Monday, January 23, 2012

Magic Users and Spell Levels

One of the things I disliked about D&D 3.x was the fact that you had to level up to get the next coolest thing, especially if you were a magic user. I find that boring and tedious. If I'm a magic user I should have access to all the spells/powers available to me and not be restricted by some invisible barrier.

A consequence of this leveling up process is that a magic user at 10th level is really no different than a magic user at 1st level. The spells aren't harder to cast, they don't require more from the magic user, they simply do more damage. Accepting this as a basic premise, why not make all spells available at the start and then adjust how they work?

With that in mind here are some thoughts that I had about how to let magic users have access to everything at first level, but not make them overpowered, or boring because there's no challenge.

--change the damage done by a spell. As a magic user increases in power and knowledge his spells also increase. So he might start out as a d4, then move to a d6, then d8, d10, etc.

--change how many spells per day the magic user can do. Maybe at the beginning he can only do two spells per day and he's worn out and drained. Later on he can do four.

--increase the chance of failure at lower levels. If the casting of a spell had a difficulty of 15 normally, maybe a 1st level user could only cast it by hitting 18.

I also like the idea of a lower level magic user still being able to cast a higher level spell, just making it more difficult to do and more draining once it's been done. Similar to someone drawing on those last reserves of strength and will to accomplish things and get them done.

On G+ Ken Austin had a great solution for Pathfinder, where the magic user could take a feat of something like "Over Achieving Spellcaster". The magic user could cast a spell at any level, but would have to make a Fortitude save of 15 plus the spell level, plus the damage done by the spell or remain unconscious for the number of rounds equal to the damage done. This would allow a player to sacrifice himself for the good of the party in a grand heroic gesture.


  1. I didn't like a similar solution used in HARP. I think the explanation is the following, taken from a G+ post of mine: "I definitely think that the promise of ever changing game play is what makes D&D interesting. The reason this works, I think, is because the spells you gain don't simply scale. The game changes if you can be invisible and fly. The game changes when you can dimension door and teleport. The game changes when you can travel to the planes. Outside of the specific rules, the tradition also encourages changes to the game when you reach name level and build a stronghold, and it changes once more when you start to forge alliances with and wage wars against neighbors."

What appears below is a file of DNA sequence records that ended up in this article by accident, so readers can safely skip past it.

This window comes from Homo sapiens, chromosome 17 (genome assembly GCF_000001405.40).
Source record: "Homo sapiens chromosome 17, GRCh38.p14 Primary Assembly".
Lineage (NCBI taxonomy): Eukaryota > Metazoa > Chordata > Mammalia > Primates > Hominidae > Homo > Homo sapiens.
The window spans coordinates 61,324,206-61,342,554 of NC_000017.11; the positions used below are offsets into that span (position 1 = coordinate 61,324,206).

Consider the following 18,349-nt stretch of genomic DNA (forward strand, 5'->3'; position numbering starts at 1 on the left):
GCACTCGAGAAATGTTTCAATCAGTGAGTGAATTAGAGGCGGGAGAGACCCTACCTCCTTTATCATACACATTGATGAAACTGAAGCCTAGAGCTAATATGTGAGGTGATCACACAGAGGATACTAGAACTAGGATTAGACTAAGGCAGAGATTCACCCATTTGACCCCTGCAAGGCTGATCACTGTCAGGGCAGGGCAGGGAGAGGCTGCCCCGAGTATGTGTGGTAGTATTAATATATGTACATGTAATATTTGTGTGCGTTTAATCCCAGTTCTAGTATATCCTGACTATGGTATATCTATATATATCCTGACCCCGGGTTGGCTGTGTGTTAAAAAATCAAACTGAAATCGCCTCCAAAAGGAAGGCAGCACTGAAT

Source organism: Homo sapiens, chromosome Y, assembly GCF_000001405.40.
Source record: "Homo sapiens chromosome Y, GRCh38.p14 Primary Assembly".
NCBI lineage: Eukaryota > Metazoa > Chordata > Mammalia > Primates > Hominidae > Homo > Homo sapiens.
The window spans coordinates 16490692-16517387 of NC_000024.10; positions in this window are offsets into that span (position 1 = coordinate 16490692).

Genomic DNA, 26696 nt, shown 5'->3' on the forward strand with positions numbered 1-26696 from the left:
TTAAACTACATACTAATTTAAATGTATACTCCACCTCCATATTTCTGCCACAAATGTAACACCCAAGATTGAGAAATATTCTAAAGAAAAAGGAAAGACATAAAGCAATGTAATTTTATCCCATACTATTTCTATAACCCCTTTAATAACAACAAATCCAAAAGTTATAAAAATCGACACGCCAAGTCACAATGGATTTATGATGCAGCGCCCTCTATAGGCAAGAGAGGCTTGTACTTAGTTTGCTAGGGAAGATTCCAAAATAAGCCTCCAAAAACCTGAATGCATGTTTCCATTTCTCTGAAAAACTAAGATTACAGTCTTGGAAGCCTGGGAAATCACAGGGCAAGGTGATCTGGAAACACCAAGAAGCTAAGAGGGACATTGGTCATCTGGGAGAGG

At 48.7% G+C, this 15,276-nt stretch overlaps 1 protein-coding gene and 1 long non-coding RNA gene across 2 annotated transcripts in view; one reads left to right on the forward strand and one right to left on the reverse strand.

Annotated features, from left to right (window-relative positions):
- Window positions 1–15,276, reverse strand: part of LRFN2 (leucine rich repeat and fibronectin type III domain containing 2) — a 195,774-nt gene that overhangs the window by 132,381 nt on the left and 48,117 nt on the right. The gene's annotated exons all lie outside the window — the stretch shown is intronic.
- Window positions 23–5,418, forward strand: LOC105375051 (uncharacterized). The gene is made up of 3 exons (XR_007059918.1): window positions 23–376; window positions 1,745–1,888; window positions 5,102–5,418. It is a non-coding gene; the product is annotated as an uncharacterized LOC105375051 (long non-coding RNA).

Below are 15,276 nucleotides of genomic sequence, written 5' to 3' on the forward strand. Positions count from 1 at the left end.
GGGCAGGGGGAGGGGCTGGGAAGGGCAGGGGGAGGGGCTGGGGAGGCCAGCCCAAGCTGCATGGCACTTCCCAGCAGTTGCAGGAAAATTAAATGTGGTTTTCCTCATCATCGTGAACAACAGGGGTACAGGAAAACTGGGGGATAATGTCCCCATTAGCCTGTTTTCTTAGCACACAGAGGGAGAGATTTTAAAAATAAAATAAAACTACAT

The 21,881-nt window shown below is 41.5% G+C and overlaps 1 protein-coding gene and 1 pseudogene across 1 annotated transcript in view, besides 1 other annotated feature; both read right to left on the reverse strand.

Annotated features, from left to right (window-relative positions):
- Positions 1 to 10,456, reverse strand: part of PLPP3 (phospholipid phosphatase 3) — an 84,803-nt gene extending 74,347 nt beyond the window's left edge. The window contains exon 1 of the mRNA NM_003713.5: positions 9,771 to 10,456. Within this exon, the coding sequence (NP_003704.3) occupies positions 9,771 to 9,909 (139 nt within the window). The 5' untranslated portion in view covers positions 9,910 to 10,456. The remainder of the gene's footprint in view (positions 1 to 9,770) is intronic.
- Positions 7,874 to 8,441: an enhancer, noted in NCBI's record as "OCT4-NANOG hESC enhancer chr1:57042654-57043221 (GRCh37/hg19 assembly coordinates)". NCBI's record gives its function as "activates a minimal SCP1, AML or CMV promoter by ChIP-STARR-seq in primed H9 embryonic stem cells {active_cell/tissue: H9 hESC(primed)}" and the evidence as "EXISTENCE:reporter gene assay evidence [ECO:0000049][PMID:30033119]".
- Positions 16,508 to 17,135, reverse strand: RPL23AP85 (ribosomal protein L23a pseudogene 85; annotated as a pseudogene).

2. (Yikes, could not continue after pasting.) My point was that you listed increased damage at higher levels, but my experience is that this matters little in comparison to these game-changing spells. How would you design your solution in order to preserve this feeling of slow changes to the game over time? loosing this promise is what I would fear.

  3. Wouldn't the ability for higher level wizards to cast more spells per day take care of that concern?

    I guess you could say something like "you can't use this spell until you've mastered these other spells", but then you'd have to determine what those spells are.

    The issue I have with D&D and it's many clones is that the line between the lower and higher levels seems so arbitrary. If there was a logical progression (like in mathematics for example), then I'd be happier with it. Obviously the smartest kid in the world won't be able to do quantumn physics without mastering addition--but it's not his ability that's constraining him it's not having the foundational building blocks.

  4. But isn't it part of the fun to discover the new spells through play? Especially if the spells in your setting are not exactly (or at all) by the book?

  5. To elaborate, I see it more like this: a first level fighter could wield a +5 sword at first level if the fighter had such a sword. But the first level fighter will not have such a sword; it has to be discovered first. Likewise, finding (or researching) a new spell is a great treasure for a magic-user in games that I run. Also, in D&D magic-users can cast spells of any level provided they cast the spell from a scroll. They only have to wait until higher levels to be able to prepare some spells. For some reason, scrolls often are underused, and I think that is a shame. In my opinion, they solve most of the issues people bring up with the magic-user class.

  6. @Brendan. That's a good point about the scrolls, but again that's reliant upon the same issue as faces the fighter--the magic user has to find the scroll before he can use it.

    Mostly the debate comes down to a philosophical difference for me in that I'm not a fan of Vancian magic, which is what D&D seems to be based around. I'd prefer that there not be any spells at all, rather that a person simply be able to cast whatever it is they have the ability to do.